The second stage is as pre-schoolers when they spend time and energy playing hard on playground equipment. Maybe learning to ride their two-wheelers, or climbing on the jungle gyms whatever the activity, this is a time of injuries bruises, bumped heads, broken arms and twisted ankles. If we fail to be aware of this as a norm, then in the context of separated/divorced parents we could make the mistake of suspecting abuse when, even in the happiest of families, children get hurt through this type of play.

The third stage is as school children who try to get their own way and try manipulating their parents against each other in order to impose their will. These children use whatever schemes work for them and their goal. The children could tell you that the other parent lets them do this or that but you really need to check that your children are telling you the truth before flying off the handle at your Ex. Even in the happiest of families, children employ this type of power play. So in the context of separated/ divorced families, it is all too tempting to believe the child and blame the Ex over something you should have checked on first.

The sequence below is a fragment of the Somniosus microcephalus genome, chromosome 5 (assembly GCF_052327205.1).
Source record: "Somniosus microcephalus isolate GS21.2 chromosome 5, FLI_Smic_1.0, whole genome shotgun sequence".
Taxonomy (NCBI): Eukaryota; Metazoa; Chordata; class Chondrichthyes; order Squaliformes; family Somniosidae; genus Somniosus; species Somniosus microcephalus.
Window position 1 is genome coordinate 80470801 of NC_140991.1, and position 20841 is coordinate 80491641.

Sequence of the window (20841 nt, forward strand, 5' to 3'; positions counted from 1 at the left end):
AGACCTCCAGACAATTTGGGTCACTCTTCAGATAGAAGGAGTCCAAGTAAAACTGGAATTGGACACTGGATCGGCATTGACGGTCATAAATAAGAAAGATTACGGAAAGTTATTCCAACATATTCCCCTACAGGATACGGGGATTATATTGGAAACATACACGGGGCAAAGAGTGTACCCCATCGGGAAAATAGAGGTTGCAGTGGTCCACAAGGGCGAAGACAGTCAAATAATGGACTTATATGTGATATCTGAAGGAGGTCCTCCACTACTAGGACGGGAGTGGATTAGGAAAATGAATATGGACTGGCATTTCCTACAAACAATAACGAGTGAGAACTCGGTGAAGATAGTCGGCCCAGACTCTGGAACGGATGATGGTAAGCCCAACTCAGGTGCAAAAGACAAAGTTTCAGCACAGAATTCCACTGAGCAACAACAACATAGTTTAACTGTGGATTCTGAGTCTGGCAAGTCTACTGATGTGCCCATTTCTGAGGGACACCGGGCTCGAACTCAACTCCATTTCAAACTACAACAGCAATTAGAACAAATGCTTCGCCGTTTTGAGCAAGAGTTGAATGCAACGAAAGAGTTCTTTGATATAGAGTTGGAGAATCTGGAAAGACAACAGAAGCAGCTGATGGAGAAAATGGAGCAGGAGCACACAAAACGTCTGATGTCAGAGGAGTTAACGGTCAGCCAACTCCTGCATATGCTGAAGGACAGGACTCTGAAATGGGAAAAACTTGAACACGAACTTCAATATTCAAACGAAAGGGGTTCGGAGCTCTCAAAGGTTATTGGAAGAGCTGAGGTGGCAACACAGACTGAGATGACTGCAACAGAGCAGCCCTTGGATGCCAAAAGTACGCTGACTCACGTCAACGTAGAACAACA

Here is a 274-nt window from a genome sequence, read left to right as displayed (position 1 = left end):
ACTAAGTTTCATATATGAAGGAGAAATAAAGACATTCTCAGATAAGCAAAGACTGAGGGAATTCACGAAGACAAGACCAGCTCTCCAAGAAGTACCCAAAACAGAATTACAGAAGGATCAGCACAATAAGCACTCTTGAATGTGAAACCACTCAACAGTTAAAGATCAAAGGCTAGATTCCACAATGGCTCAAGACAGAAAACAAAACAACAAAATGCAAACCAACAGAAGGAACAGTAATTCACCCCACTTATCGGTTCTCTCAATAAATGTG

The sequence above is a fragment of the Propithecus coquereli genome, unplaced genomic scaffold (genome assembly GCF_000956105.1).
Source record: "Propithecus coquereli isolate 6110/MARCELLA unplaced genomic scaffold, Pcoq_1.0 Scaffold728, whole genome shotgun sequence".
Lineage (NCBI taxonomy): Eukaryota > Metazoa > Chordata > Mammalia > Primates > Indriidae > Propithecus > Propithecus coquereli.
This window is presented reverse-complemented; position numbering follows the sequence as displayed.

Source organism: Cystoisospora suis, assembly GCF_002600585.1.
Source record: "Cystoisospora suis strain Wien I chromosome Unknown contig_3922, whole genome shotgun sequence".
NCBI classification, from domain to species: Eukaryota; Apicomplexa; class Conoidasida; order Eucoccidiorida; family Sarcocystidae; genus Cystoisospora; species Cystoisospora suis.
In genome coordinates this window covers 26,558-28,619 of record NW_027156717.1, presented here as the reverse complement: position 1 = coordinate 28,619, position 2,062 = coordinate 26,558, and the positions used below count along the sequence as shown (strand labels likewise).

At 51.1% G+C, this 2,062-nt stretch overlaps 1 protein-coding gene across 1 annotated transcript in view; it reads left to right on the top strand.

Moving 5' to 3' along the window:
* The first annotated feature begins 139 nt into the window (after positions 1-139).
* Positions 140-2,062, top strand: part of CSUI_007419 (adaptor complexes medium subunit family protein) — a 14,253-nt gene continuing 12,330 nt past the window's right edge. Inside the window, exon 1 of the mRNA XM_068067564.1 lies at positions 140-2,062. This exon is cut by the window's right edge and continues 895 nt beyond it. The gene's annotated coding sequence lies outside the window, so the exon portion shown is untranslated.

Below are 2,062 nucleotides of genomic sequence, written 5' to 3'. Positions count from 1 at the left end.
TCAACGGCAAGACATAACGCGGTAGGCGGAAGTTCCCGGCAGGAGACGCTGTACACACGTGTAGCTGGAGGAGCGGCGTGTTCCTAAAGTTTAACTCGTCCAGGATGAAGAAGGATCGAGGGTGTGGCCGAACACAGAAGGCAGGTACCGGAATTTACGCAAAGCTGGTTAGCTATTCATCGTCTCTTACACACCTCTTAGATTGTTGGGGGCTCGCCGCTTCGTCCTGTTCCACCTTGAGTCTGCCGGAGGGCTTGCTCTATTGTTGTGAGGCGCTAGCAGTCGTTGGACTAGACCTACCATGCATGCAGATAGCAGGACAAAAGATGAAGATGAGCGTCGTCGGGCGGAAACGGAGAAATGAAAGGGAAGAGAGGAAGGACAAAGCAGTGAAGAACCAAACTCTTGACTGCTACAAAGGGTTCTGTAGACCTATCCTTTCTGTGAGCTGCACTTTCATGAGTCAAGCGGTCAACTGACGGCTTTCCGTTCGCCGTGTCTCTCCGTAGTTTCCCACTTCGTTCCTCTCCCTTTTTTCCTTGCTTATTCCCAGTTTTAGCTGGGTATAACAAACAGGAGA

Unless the parents discreetly check the truthfulness of each situation, the circumstances can be escalated to assume mammoth proportions that are loaded with suspicion and dramatic innuendo.
Sometimes there is foundation to the matter, but all too often it is a child acting out its anger.

Good knowledge of normal child behaviour is essential so that realistic assessments and judgement calls can be made when needed. Such an assessor should be able to know the difference between the sinister Ex and the manipulative child.

So, be careful, because sometimes, if it waddles, quacks, and looks like a duck then chances are, its just a duck.